Botteril has to send someone down to the AHL, make a trade or use LTIR (or a combination of these things) to get his team compliant before the start of the season. There is plenty of time left for that to happen and rumors abound that defenseman Rasmus Ristolainen ($5.4 million AAV) badly wants out of Buffalo.

Current Projected Cap Space: $0

DETROIT RED WINGS

New general manager and former Red Wings superstar Steve Yzerman didn’t make any major waves in his first summer guiding the team. This year will be one of assessment of where the Original Six organization is actually at after consecutive playoff misses.

Stevie Y has a much-more complicated offseason awaiting him in 2020 when he will have seven RFAs, including young forwards Anthony Mantha, Andreas Athanasiou and Tyler Betuzzi, and three UFAs to make decisions on.

Yzerman has everyone signed with some cap space left over to play with if he so desires.

Current Projected Cap Space: $4,270,457

MONTREAL CANADIENS

While it ultimately failed, I have to give a thumbs up to Marc Bergevin for at least having the stones to sign Carolina Hurricanes center Sebastian Aho to an offer sheet. The only one (so far) in an offseason where more should have happened.

Bergevin looks to be done for the offseason and the Canadiens will ice much of the same roster they did last season, when they fell short of the postseason by a single point. Montreal joined the 2014–15 Boston Bruins and 2017–18 Florida Panthers as the only 96-point teams in NHL history to miss the playoffs.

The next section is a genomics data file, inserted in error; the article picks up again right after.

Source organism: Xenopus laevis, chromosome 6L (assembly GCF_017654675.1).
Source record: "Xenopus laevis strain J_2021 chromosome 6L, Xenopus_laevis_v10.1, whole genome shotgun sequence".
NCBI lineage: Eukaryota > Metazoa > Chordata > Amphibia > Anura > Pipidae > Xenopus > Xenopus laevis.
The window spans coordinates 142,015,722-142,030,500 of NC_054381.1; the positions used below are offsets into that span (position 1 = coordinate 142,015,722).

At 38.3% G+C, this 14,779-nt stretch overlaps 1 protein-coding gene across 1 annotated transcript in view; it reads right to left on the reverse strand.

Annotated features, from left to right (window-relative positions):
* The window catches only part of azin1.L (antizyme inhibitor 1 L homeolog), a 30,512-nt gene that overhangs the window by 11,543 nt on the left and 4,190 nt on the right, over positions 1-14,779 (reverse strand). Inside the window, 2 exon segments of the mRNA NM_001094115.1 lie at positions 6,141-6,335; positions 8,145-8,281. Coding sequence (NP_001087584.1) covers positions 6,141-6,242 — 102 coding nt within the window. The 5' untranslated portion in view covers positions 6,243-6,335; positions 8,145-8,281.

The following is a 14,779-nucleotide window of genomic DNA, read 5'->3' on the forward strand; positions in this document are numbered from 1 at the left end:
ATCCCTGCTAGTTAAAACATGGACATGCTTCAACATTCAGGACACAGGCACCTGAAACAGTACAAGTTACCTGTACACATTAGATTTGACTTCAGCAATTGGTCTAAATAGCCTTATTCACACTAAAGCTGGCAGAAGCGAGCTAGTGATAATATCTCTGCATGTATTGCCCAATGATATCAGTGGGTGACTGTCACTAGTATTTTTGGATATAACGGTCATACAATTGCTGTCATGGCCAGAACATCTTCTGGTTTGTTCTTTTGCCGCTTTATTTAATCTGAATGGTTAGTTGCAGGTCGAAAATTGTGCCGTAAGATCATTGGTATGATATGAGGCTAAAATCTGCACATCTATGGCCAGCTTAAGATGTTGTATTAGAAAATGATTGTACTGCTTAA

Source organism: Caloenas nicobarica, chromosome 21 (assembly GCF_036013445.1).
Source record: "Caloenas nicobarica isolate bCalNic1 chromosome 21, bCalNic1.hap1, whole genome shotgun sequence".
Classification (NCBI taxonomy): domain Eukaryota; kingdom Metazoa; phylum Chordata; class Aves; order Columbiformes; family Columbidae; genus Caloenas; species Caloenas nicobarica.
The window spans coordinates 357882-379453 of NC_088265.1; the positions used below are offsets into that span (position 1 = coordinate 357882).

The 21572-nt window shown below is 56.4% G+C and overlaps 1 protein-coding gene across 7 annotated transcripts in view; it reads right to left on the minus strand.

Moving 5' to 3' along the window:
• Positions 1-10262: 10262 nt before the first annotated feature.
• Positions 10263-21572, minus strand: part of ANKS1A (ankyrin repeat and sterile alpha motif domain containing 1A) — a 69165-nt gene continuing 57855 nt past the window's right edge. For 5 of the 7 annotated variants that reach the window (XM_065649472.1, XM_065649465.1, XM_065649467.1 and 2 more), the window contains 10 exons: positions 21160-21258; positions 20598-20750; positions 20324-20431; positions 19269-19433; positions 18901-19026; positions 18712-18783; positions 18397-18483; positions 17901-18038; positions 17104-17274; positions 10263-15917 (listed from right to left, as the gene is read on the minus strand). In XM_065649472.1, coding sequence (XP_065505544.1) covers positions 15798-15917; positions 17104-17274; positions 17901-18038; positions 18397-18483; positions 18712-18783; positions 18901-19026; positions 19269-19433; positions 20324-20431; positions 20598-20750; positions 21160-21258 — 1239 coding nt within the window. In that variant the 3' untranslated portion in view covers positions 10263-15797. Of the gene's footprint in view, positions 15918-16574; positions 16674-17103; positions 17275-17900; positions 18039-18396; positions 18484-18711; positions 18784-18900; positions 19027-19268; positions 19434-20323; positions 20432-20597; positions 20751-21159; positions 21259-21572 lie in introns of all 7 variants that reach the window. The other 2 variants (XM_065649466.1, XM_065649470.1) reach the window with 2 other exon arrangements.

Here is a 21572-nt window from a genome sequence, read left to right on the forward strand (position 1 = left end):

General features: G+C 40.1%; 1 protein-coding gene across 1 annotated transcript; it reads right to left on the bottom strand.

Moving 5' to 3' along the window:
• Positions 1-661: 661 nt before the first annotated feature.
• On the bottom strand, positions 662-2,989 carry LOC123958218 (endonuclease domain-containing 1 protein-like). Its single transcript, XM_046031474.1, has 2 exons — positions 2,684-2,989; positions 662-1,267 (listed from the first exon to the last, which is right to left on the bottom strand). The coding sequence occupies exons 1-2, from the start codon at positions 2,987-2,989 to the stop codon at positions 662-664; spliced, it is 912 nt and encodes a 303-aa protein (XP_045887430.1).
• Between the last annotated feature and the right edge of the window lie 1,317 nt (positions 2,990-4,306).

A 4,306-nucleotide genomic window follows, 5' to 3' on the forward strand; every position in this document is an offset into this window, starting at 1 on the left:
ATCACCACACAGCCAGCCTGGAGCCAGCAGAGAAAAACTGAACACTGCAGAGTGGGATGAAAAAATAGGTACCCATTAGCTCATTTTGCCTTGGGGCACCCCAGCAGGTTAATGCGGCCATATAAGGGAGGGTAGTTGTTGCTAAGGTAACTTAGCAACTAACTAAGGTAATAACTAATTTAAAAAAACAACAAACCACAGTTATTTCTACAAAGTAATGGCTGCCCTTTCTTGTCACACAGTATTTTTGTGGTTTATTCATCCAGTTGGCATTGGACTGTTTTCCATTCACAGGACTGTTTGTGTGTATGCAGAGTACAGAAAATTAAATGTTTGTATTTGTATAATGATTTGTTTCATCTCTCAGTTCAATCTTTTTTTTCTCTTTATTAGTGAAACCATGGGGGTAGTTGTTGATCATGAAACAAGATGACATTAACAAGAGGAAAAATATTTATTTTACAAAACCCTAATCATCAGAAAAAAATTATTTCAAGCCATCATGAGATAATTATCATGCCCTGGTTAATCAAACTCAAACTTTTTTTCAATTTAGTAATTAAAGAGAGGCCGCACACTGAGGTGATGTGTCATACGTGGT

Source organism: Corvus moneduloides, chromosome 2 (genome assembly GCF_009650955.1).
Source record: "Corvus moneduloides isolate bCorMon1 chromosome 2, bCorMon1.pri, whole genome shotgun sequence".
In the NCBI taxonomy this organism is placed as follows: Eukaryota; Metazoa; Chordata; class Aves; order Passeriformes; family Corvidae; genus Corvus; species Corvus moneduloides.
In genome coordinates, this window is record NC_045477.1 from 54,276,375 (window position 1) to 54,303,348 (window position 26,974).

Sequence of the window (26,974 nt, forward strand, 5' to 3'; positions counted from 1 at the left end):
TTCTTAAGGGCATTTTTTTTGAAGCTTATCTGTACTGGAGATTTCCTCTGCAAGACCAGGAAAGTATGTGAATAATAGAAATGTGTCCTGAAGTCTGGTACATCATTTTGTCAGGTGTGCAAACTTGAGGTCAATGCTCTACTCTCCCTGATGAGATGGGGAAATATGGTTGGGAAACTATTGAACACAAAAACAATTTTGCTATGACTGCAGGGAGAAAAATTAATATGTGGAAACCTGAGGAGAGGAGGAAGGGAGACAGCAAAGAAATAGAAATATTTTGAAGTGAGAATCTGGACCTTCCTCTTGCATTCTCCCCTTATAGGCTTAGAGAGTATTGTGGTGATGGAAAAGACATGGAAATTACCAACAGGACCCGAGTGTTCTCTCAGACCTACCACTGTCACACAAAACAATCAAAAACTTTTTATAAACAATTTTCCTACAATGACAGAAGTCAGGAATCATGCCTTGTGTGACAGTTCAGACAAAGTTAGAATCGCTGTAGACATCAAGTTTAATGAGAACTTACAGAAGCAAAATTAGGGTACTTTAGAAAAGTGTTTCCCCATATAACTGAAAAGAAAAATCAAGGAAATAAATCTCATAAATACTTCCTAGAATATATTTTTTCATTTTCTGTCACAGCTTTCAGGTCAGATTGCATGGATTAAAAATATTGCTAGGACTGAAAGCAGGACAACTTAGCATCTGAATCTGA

The Habs GM brought in Keith Kinkaid to replace former short-time Panther Antti Niemi as the backup to goaltender Carey Price. A move he hopes will result in a bit more rest for Price during the regular season.

Montreal has leftover cap space and looks to be good shape in that department going forward. Bergevin, who seemed to be on the verge of getting fired not too long ago, has really turned things around in Montreal.

Current Projected Cap Space: $4,044,524

OTTAWA SENATORS

All that’s left for Pierre Dorion to do is sign 22-year-old forward Colin White to a new contract. White is coming off a 41-point season and is a player who should figure prominently in Ottawa’s future.

In Thomas Chabot, the Senators have a defenseman in the final season of his ELC with superstar potential. Dorion should make signing him to a long-term extension a major priority this season. No need to let that linger as Chabot is one of, if not the centerpiece of Ottawa’s rebuild.

Next offseason will be a huge one for Dorion as the Senators will have five picks in the first two rounds of the draft, gobs of cap space, and a bunch of contracts (six RFAs and four UFAs including aging starting goalie Crag Anderson) coming to an end. Hopefully, Ottawa will get back to paying players to actually play for them and stop taking on other teams troublesome contracts.

Current Projected Cap Space: $15,640,001

TAMPA BAY LIGHTNING

Our neighbor on the Gulf Coast still has one major piece to sign this offseason and that’s forward Brayden Point. The 23-year-old exploded for 92 points in the final year of his ELC and is looking to cash in.

GM Julien BriseBois is likely waiting for the Maple Leafs to set the marketplace when they finally comes to terms with Marner.

The Lightning, who are one contract away from the league-limit of 50, built up an impressive glut of goaltending depth this summer by acquiring veterans Curtis McElhinney and Mike Condon. It appears that McElhinney will supplant Louis Domingue as Andrei Vasilevskiy’s backup, making the 27-year-old Domingue or Condon expendable.

Tampa Bay completely dominated the league during the regular season, but after getting swept by the Columbus Blue Jackets in the playoffs, the big question to me is whether BriseBois has done his team a favor or disservice by keeping things much the same.

Current Projected Cap Space: $9,376,669